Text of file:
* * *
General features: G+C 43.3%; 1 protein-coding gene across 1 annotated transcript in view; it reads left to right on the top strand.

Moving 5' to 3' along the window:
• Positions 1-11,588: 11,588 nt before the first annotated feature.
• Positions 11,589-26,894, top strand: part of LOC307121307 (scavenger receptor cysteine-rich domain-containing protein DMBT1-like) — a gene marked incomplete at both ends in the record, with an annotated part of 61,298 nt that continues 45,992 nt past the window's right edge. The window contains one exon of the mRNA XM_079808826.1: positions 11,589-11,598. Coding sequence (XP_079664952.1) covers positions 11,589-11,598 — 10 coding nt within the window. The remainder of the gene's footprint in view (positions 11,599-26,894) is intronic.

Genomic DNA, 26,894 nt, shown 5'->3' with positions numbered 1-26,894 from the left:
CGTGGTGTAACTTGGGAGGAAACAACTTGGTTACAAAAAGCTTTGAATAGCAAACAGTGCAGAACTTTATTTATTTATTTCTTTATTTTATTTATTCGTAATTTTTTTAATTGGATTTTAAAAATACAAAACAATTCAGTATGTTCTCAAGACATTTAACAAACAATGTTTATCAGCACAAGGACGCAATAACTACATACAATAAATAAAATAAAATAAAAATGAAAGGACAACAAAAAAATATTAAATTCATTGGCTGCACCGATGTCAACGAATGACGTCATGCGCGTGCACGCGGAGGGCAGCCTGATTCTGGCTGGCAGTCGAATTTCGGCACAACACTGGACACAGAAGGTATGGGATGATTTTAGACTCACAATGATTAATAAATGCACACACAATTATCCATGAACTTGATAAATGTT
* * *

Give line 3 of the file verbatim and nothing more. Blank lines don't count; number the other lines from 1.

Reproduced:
• Positions 1-11,588: 11,588 nt before the first annotated feature.